Ovarian Cancer Epidemiology: An Insight into the Risk Factors and Prevention
Ovarian cancer is one of the most devastating forms of cancer. It is the fifth leading cause of cancer death among women in the United States. According to the American Cancer Society (ACS), in 2020, an estimated 21,750 women will receive a new diagnosis of ovarian cancer in the US, and 13,940 women will die from it. The global incidence and mortality rates of ovarian cancer are also high. In this article, we will discuss the epidemiology of ovarian cancer, its risk factors and prevention.
Epidemiology of Ovarian Cancer
Ovarian cancer affects women of all ages, but it is most commonly diagnosed in women over 50. The incidence of ovarian cancer varies widely between countries. For example, the incidence rate in the United States is higher than in some European countries, but lower than in some Asian countries.
Ovarian cancer has a lower 5-year survival rate compared to other types of cancer, with only 49% of women surviving beyond 5 years after diagnosis. This is partly due to the lack of effective screening tests for early detection and the fact that symptoms of ovarian cancer are often vague and can be mistaken for other conditions.
Risk Factors for Ovarian Cancer
The exact cause of ovarian cancer is not known. However, several risk factors have been identified:
1. Age: The risk of ovarian cancer increases with age, with most cases occurring in women over the age of 50.
2. Family history: Women with a family history of ovarian cancer, breast cancer or both have a higher risk of developing ovarian cancer.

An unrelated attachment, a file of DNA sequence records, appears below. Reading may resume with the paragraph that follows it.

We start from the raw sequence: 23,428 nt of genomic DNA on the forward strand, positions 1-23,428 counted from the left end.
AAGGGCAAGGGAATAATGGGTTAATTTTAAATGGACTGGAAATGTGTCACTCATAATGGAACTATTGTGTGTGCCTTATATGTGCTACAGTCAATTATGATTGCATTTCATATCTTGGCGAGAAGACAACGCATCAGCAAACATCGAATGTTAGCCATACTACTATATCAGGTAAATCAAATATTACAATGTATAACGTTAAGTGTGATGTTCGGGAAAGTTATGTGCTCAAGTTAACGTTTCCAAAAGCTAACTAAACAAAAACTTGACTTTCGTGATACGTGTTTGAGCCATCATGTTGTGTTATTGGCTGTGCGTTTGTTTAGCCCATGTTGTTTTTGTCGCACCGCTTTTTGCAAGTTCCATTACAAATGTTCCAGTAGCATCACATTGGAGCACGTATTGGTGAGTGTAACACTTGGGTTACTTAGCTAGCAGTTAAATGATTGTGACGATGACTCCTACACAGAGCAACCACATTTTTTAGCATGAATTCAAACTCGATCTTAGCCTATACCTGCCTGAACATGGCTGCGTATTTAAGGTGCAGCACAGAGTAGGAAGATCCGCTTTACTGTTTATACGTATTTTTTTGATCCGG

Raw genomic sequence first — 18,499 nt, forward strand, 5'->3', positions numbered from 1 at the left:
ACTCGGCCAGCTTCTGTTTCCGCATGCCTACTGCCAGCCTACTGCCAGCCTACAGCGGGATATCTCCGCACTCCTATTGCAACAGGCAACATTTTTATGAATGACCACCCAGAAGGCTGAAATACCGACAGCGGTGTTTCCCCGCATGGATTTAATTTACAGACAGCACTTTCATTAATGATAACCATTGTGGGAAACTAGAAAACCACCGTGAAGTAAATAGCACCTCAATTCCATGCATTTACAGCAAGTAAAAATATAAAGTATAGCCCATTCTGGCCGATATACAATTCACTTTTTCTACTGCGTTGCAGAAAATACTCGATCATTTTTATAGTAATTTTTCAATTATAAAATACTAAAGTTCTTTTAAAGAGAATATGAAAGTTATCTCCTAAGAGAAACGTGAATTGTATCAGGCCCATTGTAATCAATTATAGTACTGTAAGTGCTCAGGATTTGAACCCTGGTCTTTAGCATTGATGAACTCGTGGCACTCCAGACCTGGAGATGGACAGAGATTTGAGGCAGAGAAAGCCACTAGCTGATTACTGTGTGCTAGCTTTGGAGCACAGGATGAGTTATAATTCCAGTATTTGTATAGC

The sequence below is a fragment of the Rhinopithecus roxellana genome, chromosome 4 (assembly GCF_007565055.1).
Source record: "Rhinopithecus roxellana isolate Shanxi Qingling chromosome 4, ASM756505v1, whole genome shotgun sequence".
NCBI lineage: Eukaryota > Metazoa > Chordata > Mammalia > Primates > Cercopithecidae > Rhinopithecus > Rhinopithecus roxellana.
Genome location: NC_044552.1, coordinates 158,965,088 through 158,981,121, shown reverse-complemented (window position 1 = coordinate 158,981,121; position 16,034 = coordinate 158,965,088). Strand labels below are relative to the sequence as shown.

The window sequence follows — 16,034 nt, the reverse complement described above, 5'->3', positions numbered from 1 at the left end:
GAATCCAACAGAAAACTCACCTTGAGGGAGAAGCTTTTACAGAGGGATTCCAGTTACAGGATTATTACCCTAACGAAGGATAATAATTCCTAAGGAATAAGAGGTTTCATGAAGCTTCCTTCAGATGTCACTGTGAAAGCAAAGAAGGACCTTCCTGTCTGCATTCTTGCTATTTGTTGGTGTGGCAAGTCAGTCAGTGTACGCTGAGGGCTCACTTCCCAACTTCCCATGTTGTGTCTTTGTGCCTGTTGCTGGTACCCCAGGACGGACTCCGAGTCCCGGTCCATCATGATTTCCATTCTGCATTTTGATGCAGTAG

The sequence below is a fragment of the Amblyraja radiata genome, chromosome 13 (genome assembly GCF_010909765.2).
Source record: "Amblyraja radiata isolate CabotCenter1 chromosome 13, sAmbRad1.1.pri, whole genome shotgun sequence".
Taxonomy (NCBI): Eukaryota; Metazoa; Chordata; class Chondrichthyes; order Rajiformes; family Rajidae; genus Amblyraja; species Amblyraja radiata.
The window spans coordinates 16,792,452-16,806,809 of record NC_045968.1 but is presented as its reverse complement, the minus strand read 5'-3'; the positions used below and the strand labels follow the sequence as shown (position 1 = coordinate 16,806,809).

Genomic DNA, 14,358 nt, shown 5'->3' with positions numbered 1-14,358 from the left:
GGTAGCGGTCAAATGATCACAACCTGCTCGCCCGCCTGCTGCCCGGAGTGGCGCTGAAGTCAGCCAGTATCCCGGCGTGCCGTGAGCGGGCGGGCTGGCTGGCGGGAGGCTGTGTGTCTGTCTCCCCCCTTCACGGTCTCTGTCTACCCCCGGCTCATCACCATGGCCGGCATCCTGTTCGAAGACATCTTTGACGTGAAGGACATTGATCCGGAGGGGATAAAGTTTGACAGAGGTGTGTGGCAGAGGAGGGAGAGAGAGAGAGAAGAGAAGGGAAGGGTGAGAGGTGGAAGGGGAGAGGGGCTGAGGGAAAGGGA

3. Genetic mutations: Some genetic mutations, such as those in the BRCA1 and BRCA2 genes, increase the risk of ovarian cancer.
4. Reproductive history: Women who have never had children or who had their first child after the age of 35 have a higher risk of ovarian cancer.
5. Hormone replacement therapy: Long-term use of hormone replacement therapy (HRT) has been linked to an increased risk of ovarian cancer.
6. Endometriosis: Women with endometriosis, a condition in which tissue that normally lines the uterus grows outside it, have a higher risk of ovarian cancer.
Prevention of Ovarian Cancer
There is no sure way to prevent ovarian cancer. However, there are some steps that women can take to reduce their risk:
1. Use of oral contraceptives: Women who use birth control pills for at least 3 years have a lower risk of ovarian cancer.
2. Pregnancy and breastfeeding: Women who have had multiple pregnancies and who breastfeed have a lower risk of ovarian cancer.
3. Tubal ligation: Women who have had their fallopian tubes tied have a lower risk of ovarian cancer.
4. Prophylactic surgery: Women who have a high risk of ovarian cancer due to genetic mutations may choose to have prophylactic surgery, such as the removal of the ovaries and fallopian tubes, to reduce their risk.
Ovarian cancer is a serious disease that affects thousands of women every year. While there is no sure way to prevent ovarian cancer, women can take steps to reduce their risk, such as using oral contraceptives, having multiple pregnancies, and having their fallopian tubes tied. Women with a family history of ovarian cancer or genetic mutations may consider prophylactic surgery to reduce their risk. Early detection is key to improving the prognosis of ovarian cancer, so women should be aware of the symptoms and speak with their healthcare provider if they experience any of them.